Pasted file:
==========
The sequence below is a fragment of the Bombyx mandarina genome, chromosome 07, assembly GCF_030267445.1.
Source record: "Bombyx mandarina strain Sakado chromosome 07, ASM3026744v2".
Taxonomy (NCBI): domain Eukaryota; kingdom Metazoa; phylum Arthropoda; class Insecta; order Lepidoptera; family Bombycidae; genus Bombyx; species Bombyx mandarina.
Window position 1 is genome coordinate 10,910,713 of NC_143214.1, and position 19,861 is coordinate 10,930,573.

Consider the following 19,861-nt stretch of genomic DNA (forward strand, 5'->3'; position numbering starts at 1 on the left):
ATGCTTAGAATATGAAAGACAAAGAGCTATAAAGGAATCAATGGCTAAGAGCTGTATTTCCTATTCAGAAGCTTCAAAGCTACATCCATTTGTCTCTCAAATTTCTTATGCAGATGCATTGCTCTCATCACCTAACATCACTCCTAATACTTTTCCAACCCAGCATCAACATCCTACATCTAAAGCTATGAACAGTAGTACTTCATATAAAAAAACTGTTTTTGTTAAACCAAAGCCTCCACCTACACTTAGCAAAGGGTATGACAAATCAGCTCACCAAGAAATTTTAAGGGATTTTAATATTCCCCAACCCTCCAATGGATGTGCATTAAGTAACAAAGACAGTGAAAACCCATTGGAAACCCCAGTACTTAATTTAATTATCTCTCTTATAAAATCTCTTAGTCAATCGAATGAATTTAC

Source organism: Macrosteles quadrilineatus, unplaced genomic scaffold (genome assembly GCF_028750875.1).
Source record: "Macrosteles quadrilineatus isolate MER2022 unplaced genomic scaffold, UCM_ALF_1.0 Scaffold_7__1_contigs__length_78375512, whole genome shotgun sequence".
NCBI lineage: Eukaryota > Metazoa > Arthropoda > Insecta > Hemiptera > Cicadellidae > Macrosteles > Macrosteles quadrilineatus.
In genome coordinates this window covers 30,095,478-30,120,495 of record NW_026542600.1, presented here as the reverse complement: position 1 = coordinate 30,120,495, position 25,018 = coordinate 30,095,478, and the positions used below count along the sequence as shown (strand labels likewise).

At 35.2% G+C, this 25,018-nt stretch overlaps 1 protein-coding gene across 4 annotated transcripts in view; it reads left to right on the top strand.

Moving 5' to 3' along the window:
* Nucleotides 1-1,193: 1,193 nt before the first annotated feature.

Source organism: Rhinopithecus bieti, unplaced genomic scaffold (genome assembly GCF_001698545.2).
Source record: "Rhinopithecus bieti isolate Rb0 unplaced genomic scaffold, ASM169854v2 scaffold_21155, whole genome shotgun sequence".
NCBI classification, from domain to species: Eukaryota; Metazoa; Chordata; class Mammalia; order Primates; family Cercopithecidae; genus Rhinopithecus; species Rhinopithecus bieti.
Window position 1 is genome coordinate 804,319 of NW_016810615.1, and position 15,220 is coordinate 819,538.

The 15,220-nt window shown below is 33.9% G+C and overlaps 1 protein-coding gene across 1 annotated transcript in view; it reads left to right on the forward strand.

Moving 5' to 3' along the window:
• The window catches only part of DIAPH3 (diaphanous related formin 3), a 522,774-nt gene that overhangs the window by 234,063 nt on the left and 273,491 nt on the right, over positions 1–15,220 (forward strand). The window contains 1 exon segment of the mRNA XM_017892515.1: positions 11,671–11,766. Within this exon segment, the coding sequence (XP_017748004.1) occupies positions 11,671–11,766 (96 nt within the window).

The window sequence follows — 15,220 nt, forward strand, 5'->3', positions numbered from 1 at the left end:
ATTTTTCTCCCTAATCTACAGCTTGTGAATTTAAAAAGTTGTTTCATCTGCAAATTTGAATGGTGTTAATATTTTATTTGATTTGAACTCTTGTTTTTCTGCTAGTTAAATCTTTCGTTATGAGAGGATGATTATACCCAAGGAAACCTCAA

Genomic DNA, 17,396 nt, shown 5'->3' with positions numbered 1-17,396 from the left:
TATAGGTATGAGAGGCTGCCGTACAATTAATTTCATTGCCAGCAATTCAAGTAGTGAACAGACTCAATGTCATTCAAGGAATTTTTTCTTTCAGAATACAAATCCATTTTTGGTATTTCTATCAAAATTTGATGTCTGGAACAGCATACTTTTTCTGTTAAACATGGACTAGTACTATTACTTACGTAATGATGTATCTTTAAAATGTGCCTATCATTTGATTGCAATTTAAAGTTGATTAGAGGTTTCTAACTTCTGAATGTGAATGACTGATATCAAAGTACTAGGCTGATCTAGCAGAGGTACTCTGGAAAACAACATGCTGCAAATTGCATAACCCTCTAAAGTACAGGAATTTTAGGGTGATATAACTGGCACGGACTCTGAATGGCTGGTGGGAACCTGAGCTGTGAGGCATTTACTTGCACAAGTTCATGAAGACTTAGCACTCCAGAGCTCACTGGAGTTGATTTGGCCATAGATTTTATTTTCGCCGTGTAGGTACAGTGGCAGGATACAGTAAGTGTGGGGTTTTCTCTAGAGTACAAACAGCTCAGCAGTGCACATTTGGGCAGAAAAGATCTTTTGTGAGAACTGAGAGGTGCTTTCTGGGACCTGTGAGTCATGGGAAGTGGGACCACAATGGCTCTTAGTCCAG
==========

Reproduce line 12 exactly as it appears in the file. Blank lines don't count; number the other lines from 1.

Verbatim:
Moving 5' to 3' along the window: